Pulmonary Procedures |

High Risk PCI and Aortic Valvuloplasty With VA ECMO Support: A Case of Pre-TAVI Hybrid Therapy FREE TO VIEW

Elie Elmann, MD; Pranaychandra Vaidya, MD; Brian Beckord, MD; Thomas Cocke, MD; Gabriele Diluozzo, MD; Atish Mathur, MD
Author and Funding Information

Hackensack University Medical Center, Hackensack, NJ

Chest. 2015;148(4_MeetingAbstracts):843A. doi:10.1378/chest.2266928
Text Size: A A A
Published online


SESSION TITLE: Procedures Student/Resident Case Report Posters

SESSION TYPE: Student/Resident Case Report Poster

PRESENTED ON: Tuesday, October 27, 2015 at 01:30 PM - 02:30 PM

INTRODUCTION: In patients requiring high risk PCI, the Impella transvalvular LVAD has emerged as a viable option for mechanical circulatory support, but my be difficult in patients with advanced arch vessel disease and or severe aortic valve stenosis1. We present a case that illustrates the benefits of VA ECMO support in a patient with severe arch vessel disease, limited femoral access, and severe aortic stenosis, during combined high risk PCI and balloon aortic valvuloplasty (BAV).

CASE PRESENTATION: The patient is an 82 y/o male with advanced lung and peripheral vascular disease who presented with non-ST elevation MI and CHF FC-III. Echo and cardiac cath demonstrated 90% LM stenosis and complete RCA occlusion, as well as severe AS (AVA 0.9 cm2) and EF 20-25%. The patient was referred for high risk TAVI with a calculated STS score of 8.9%. CT angio identified a right subclavian obstruction with limited femoral access (< 7 mm). During preoperative work-up, the patient developed a refractory ventricular arrhythmia, pulmonary edema, and sustained cardiac arrest. Peripheral IABP support was not an option due to the patient's limited peripheral vascular access. The patient was emergently taken to the hybrid OR where VA ECMO support was initiated using femoral and subclavian vein cutdowns. Endarterectomy of the artery was performed to place a 10mm Hemashield Dacron graft. After successful initiation of mechanical support, left brachial access was obtained to stent the LM coronary artery with a drug eluding stent. 5 days after initiation of VA ECMO, the patient had improved significantly and a balloon aortic valvuloplasty was considered to optimize the patient before a TAVI procedure would be attempted. Aortic valvuloplasty was successfully performed via axillary access and VA ECMO support was explanted two days postoperatively. The patient was discharged to a rehab facility with re-evaluation at 2 months for a TAVI procedure.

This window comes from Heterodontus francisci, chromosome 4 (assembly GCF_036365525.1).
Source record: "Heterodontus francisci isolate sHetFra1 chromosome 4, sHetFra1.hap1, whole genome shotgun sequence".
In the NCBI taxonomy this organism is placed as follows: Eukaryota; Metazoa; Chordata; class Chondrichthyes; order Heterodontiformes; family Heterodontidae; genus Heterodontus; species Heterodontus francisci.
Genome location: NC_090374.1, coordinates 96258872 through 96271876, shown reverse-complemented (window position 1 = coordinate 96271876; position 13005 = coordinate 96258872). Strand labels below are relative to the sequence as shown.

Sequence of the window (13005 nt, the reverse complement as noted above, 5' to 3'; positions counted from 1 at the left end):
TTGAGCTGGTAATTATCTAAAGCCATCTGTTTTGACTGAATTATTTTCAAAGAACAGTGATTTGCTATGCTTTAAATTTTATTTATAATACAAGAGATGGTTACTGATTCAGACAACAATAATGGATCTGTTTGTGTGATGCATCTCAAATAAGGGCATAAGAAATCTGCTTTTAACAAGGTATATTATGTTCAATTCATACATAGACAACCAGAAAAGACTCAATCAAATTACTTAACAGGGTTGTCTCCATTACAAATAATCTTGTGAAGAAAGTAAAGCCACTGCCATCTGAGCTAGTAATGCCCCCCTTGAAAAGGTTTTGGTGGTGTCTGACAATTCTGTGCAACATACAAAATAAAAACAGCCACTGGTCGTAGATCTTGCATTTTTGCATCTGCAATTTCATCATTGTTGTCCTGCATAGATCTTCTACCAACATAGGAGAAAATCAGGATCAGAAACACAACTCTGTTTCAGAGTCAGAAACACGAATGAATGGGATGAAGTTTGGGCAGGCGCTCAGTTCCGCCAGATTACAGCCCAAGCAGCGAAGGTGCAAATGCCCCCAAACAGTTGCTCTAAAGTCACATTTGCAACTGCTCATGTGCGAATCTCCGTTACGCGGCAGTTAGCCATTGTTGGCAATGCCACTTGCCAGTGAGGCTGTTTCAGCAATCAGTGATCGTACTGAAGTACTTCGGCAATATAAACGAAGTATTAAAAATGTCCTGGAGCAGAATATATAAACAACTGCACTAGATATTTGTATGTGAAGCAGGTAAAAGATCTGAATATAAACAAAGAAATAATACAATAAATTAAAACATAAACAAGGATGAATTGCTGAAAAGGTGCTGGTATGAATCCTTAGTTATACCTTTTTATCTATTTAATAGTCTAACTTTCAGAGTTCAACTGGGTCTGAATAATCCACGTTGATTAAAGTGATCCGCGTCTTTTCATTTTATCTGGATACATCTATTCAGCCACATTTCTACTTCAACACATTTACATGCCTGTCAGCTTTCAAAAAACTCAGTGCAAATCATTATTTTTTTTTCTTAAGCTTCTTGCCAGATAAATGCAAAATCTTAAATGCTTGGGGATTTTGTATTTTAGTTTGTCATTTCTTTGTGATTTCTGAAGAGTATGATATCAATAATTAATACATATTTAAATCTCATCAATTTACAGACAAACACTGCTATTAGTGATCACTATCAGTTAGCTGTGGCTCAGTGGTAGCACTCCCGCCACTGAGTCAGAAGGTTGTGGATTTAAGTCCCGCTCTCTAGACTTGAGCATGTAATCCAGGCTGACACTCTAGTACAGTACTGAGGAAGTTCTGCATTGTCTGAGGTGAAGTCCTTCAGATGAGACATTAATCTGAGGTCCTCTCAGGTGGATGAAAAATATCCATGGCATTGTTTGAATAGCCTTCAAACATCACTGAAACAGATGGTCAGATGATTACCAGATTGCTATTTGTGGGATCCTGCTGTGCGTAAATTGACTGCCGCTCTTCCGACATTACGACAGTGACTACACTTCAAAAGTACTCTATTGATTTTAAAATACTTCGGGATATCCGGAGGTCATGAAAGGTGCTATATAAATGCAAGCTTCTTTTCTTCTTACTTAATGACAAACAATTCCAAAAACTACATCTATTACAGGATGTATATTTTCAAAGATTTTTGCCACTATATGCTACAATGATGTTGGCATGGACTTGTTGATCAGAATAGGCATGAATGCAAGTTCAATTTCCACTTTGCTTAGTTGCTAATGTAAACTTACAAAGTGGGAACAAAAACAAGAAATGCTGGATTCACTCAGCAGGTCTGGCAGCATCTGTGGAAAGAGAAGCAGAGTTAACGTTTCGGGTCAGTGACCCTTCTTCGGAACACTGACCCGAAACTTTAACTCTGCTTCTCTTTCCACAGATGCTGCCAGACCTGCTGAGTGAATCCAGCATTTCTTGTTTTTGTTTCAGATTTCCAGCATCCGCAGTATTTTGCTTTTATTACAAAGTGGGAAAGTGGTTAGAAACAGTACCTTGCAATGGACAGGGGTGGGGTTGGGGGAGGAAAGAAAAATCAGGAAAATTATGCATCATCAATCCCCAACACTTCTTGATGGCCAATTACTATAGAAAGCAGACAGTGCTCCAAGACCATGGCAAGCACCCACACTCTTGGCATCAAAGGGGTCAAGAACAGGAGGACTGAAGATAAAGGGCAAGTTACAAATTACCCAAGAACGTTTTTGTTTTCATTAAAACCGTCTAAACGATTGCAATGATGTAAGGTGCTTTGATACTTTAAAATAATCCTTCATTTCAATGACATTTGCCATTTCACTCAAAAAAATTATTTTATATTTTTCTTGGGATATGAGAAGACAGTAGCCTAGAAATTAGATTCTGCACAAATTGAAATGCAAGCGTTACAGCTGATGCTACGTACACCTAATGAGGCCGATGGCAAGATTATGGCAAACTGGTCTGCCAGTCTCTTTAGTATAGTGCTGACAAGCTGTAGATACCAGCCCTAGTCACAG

DISCUSSION: Percutaneous transvalvular LVADs, such as the Impella, can provide circulatory support during high risk PCI, but may not be the support of choice when the patient has severe arch vessel disease, limited femoral access, or severe aortic stenosis. Direct axillary/subclavian cutdown with a Hemashield graft can be useful for mechanical support and access during PCI stenting and balloon aortic valvuloplasty.

CONCLUSIONS: When mechanical support is warranted in a patient with advanced arch vessel disease, limited femoral access, or severe aortic stenosis, the use of VA-ECMO should be considered. When mechanical support is warranted and access for PCI stenting and/or balloon aortic valvuloplasty is needed, direct axillary/subclavian cutdown with a Hemashield graft should be considered.

Reference #1: Dixon, Simon R., et al. "A prospective feasibility trial investigating the use of the Impella 2.5 system in patients undergoing high-risk percutaneous coronary intervention" (The PROTECT I Trial): JACC: Cardiovascular Interventions 2.2 (2009): 91-96.

DISCLOSURE: The following authors have nothing to disclose: Elie Elmann, Pranaychandra Vaidya, Brian Beckord, Thomas Cocke, Gabriele Diluozzo, Atish Mathur

No Product/Research Disclosure Information




Citing articles are presented as examples only. In non-demo SCM6 implementation, integration with CrossRef’s "Cited By" API will populate this tab (http://www.crossref.org/citedby.html).

Some tools below are only available to our subscribers or users with an online account.

Related Content

Customize your page view by dragging & repositioning the boxes below.

Find Similar Articles
CHEST Journal Articles
  • CHEST Journal
    Print ISSN: 0012-3692
    Online ISSN: 1931-3543